Exchange-Traded Funds (ETFs) – If you prefer not to invest with mutual funds, ETFs can be a viable alternative. ETFs are essentially mutual funds that trade like stocks. They’re similar to mutual funds in that they represent a large basket of stocks – usually grouped by sector, capitalization, country and the like. But they differ in that they’re not actively managed, but instead track a chosen index or other basket of stocks. Because they’re passively managed, ETFs offer cost savings over mutual funds while providing diversification. ETFs also cover a wide range of asset classes and can be useful for rounding out your portfolio.
Step 3: Reassessing Portfolio Weightings
Once you have an established portfolio, you need to analyze and rebalance it periodically, because market movements may cause your initial weightings to change. To assess your portfolio’s actual asset allocation, quantitatively categorize the investments and determine their values’ proportion to the whole.
The other factors that are likely to change over time are your current financial situation, future needs and risk tolerance. If these things change, you may need to adjust your portfolio accordingly. If your risk tolerance has dropped, you may need to reduce the amount of equities held. Or perhaps you’re now ready to take on greater risk and your asset allocation requires that a small proportion of your assets be held in riskier small-cap stocks.
To rebalance, determine which of your positions are overweighted and underweighted. For example, say you are holding 30% of your current assets in small-cap equities, while your asset allocation suggests you should only have 15% of your assets in that class. Rebalancing involves determining how much of this position you need to reduce and allocate to other classes.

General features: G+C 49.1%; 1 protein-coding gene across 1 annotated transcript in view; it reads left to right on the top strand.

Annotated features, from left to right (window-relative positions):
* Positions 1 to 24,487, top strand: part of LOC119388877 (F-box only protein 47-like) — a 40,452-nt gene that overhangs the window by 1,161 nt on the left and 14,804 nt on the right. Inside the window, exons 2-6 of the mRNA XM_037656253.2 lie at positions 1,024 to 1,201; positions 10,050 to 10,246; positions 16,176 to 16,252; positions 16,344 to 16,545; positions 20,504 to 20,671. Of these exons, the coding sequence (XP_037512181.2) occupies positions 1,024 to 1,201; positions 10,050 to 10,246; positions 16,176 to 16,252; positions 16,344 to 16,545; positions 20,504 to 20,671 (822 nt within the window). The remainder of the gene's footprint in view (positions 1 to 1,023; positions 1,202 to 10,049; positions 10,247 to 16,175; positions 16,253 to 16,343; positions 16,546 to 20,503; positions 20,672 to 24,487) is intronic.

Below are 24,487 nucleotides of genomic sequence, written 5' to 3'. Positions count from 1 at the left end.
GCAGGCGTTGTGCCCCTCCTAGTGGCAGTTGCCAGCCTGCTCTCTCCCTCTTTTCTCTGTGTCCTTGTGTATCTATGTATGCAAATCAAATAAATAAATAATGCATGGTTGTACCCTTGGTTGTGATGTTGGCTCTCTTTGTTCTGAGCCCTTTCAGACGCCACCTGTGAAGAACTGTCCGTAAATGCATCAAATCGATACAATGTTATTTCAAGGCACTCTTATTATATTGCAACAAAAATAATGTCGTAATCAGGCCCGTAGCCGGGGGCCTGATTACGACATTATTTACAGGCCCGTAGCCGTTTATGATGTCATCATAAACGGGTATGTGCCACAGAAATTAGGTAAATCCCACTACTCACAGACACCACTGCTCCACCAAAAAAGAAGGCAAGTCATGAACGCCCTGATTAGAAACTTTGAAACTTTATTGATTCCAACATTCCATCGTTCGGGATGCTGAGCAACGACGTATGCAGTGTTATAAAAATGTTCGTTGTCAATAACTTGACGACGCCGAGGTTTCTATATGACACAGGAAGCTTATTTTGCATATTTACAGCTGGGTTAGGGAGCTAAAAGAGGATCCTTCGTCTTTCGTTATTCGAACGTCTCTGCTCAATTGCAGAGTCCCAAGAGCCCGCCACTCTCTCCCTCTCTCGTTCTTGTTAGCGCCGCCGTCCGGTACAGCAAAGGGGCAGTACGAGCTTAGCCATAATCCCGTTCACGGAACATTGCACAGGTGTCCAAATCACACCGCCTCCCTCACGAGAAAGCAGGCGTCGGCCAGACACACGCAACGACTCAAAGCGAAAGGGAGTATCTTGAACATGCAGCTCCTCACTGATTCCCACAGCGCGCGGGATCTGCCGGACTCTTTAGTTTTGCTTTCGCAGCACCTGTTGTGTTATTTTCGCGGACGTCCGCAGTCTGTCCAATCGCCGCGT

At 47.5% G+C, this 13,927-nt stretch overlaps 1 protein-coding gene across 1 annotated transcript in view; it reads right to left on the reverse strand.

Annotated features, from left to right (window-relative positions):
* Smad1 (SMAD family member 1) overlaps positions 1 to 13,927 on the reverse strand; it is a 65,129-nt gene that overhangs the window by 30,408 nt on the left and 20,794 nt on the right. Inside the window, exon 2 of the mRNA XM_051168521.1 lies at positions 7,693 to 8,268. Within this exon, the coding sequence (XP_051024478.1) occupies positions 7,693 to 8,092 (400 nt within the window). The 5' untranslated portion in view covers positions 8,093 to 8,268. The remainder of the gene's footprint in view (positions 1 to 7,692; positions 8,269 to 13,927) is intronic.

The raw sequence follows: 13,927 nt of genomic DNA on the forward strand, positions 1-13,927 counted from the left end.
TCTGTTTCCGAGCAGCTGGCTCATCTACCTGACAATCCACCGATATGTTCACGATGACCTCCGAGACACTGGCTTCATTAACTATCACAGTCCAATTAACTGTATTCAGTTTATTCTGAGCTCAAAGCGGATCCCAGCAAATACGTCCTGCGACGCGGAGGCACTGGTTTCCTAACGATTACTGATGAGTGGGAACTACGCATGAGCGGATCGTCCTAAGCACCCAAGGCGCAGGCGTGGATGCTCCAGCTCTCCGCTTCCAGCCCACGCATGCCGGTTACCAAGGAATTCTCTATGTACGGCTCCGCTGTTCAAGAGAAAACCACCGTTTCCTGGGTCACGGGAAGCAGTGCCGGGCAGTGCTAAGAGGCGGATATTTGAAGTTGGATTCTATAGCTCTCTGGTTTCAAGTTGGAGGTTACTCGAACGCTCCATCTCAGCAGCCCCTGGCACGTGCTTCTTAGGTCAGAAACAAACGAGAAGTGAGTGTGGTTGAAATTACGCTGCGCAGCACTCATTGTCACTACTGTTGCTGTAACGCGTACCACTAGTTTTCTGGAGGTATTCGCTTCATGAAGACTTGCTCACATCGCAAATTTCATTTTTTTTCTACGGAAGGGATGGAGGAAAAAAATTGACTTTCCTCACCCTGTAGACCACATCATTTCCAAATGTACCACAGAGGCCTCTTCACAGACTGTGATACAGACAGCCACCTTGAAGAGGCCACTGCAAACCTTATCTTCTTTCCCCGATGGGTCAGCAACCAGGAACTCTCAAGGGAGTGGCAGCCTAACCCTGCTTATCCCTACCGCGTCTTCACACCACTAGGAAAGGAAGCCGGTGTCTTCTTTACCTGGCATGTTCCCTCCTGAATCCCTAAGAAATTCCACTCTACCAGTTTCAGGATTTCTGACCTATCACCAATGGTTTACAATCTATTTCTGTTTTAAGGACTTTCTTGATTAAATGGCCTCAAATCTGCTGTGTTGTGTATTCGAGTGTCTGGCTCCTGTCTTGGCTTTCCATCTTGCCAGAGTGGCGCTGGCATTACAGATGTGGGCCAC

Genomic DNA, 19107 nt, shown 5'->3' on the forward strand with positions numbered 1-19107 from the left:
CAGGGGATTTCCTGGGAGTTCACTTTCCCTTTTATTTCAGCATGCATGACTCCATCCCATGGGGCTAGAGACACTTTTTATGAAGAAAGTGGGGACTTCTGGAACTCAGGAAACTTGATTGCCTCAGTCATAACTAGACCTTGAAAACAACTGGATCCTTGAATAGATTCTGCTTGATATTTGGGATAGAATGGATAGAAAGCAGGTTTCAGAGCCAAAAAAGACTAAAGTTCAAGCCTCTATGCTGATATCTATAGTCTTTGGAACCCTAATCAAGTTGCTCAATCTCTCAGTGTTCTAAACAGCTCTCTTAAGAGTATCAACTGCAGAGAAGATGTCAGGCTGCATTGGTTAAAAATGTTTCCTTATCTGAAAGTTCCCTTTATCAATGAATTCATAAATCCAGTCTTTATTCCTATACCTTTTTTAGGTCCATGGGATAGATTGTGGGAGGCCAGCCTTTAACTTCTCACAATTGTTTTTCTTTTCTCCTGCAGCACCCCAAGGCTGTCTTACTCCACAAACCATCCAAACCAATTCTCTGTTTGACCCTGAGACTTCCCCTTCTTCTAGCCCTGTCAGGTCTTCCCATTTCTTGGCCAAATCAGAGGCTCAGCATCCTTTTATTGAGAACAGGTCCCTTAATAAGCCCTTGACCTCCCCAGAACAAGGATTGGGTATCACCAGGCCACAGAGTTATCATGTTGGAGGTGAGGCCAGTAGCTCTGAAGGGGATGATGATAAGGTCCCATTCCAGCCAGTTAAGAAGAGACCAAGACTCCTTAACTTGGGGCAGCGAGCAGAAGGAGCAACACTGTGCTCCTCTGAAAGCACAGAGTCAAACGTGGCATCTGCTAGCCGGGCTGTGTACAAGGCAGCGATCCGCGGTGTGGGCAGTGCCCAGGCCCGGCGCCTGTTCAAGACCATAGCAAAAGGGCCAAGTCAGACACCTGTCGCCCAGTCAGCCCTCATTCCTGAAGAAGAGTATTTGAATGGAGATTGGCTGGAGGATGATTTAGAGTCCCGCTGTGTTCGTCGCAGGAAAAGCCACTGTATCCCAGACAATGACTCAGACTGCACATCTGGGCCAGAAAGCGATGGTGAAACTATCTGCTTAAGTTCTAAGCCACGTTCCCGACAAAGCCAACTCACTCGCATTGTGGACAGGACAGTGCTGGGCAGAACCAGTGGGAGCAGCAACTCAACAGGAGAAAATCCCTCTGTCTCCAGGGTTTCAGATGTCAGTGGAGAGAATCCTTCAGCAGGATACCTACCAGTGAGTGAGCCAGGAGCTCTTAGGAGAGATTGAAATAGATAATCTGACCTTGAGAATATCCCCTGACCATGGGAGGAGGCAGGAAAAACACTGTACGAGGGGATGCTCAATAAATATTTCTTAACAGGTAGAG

Step 4: Rebalancing Strategically
Once you have determined which securities you need to reduce and by how much, decide which underweighted securities you will buy with the proceeds from selling the overweighted securities. To choose your securities, use the approaches discussed in Step 2.
When selling assets to rebalance your portfolio, take a moment to consider the tax implications of readjusting your portfolio. Perhaps your investment in growth stocks has appreciated strongly over the past year, but if you were to sell all of your equity positions to rebalance your portfolio, you may incur significant capital gains taxes. In this case, it might be more beneficial to simply not contribute any new funds to that asset class in the future while continuing to contribute to other asset classes. This will reduce your growth stocks’ weighting in your portfolio over time without incurring capital gains taxes.